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  • What Counts

    What Counts

    Finally, it was my time to read The God of Small Things, Mom’s paperback copy. So many times I have taken it off the shelf and added it to my stack of potential reads — once, even getting 51 pages in — only to abandon it, unable to finish. 

    Not ready, not yet. 

    Back on the shelf.

    I forced my own hand with it this time, having started it earlier in the week and, though still unsure about it, deliberately packed it and only it as my book in my carry-on bag for my flight — flights — to Monterey, California.

    I just finished it, up here on this plane, above snowcapped mountains in the clouds, somewhere between Denver and Monterey. How is it possible we are only 45 minutes away from California right now? 

    It’s hard to make sense of it. 

    That book was hard to make sense of, in some ways, yet blindingly clear and achingly direct in the ways that count.

    There’s a scene where Ammu, the mother and central figure in the story, is napping and having what her twins call an “afternoon-mare” — which leads to a lovely passage that questions things such as, “if you eat fish in a dream, did you actually eat fish?”

    *

    The date of my mother’s inscription in the paperback reads “10-26-00” — a date that counts. 

    Her wedding anniversary. 

    One of her last.

    Had she any idea, as she wrote her name in the book, that there wouldn’t be many more? I don’t remember 10-26-00 or 10-26-01, but I remember 10-26-02.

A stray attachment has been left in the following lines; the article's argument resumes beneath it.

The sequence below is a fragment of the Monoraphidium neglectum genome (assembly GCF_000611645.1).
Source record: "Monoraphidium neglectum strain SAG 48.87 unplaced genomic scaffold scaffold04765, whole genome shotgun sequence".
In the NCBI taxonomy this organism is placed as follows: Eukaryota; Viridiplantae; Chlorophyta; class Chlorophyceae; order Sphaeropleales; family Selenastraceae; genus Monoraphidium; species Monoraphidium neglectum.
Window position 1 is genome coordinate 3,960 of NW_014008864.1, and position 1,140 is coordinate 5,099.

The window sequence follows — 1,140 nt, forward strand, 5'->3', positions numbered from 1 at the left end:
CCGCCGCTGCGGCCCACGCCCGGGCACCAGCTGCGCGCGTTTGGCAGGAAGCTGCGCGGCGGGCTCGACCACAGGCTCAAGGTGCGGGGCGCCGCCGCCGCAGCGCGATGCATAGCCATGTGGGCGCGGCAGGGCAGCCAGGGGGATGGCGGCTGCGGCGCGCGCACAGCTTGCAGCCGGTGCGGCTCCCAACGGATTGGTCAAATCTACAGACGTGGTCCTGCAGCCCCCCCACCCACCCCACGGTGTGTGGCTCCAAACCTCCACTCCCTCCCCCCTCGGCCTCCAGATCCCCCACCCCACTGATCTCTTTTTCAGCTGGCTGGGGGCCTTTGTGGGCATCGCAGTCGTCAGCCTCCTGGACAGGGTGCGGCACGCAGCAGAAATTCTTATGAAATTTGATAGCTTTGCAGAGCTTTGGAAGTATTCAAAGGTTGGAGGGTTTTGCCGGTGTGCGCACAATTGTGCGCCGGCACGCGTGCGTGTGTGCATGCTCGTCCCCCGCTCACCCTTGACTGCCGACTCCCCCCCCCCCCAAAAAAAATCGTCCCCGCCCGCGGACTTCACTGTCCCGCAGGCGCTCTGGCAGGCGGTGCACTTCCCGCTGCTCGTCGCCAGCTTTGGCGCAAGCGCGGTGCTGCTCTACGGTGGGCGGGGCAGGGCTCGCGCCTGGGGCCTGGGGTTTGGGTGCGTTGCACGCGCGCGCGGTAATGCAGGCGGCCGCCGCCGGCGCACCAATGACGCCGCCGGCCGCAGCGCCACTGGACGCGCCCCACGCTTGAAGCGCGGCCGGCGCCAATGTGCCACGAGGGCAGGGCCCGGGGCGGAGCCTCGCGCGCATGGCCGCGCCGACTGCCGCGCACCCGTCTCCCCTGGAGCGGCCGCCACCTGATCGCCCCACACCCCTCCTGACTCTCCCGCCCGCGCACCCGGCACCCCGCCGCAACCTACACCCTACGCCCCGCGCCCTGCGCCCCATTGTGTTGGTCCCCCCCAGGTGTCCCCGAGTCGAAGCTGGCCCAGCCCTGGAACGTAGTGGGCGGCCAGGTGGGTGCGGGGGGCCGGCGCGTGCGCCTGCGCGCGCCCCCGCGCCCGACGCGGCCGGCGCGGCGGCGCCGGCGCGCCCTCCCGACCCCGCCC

On 10-26-02, I spoke to my dad on the phone, sitting in my Dodge Neon outside the 7-11 by my dorm in Bloomington. He told me a few things that were hard to make sense of, like that Mom was losing oxygen to her brain. That it was not good.

    I still didn’t know. There would only be 3 more days.

    *

    I wish I could recall my mother reading The God of    Small Things, but I can’t and I don’t. But I know a few things, and that’s what counts:

    My mother diligently wrote her name and the date in her books. 

    And she read books like these, that are hard to make sense of in some ways and achingly clear in others.

    On October 20, 2000, my mother went to Sam’s Club in Indianapolis and purchased three things: three books.

    It’s a funny thing, to go to a Sam’s Club and buy only three books.

    But my mom liked getting books there — you could find great deals. This, I remember well.

    One of those books was The God of Small Things, which, apparently, she started to read six days later, on her 23rd wedding anniversary to my father. I know this, because her Sam’s Club receipt was inside the paperback, tucked in the back pages.

    I took my mother’s copy of this book from my parents’ house sometime between 2006 and 2008, because I remembered it was a favorite of my friend Beth’s, and I wanted to know why. 

    Still, it took me until 2019 to read it, for reasons I don’t really know. But I do know that I timed it shortly after my brother and my niece Polly finished reading Harry Potter and the Goblet of Fire, which, as it happens, was one of the three books my mother purchased on October 20, 2000. 

    *

    If you eat fish in a dream, did you actually eat fish?

    *

    The Sam’s Club receipt served as my bookmark. As I read, I kept checking for it, to make sure it was real, that I hadn’t imagined it. 

    It’s still there, tucked in the back pages.

    The thin paper felt like a secret: to an observer nothing special, a placeholder for lack of a true bookmark. But to me, it felt monumental.

    It was a small thing. And it counted.